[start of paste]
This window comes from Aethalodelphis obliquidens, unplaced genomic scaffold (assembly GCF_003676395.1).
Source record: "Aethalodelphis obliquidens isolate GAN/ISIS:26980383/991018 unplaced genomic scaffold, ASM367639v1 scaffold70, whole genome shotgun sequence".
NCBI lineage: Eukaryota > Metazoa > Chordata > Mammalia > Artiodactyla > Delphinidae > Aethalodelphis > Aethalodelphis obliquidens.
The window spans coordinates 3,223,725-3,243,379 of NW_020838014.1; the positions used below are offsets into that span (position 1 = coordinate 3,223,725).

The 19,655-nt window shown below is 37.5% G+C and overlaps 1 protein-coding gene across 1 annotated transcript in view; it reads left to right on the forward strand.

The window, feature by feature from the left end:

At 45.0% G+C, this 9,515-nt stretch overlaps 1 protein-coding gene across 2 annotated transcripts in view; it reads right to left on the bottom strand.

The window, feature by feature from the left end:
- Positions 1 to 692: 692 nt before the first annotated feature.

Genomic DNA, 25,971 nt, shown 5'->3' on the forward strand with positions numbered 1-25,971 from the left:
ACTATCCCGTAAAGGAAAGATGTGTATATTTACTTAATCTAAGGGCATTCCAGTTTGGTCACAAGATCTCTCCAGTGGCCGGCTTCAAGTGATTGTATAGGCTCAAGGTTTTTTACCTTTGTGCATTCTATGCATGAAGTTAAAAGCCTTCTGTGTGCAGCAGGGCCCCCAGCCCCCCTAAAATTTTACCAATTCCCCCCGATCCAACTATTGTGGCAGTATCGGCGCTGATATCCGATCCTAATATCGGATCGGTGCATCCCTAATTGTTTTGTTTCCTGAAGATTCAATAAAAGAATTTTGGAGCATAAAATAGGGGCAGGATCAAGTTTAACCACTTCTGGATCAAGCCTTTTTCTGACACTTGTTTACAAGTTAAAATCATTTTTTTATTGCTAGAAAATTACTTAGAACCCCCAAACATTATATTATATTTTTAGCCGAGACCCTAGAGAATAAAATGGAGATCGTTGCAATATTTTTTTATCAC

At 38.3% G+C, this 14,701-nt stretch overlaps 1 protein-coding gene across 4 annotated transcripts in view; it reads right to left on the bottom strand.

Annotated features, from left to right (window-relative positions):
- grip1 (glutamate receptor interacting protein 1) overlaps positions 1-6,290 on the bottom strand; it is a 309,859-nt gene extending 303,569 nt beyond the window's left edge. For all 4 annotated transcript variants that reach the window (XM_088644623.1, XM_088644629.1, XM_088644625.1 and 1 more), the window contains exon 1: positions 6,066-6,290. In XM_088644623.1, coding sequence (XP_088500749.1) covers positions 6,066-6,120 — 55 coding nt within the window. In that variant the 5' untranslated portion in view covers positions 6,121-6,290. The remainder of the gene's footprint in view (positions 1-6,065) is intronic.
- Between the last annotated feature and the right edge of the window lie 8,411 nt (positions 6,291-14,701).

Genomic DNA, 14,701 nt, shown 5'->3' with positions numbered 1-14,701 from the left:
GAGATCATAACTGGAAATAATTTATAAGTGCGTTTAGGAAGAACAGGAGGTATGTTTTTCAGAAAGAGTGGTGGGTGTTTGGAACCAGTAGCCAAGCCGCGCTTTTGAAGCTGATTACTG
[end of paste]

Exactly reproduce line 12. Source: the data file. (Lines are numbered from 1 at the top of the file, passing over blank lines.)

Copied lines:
At 38.3% G+C, this 14,701-nt stretch overlaps 1 protein-coding gene across 4 annotated transcripts in view; it reads right to left on the bottom strand.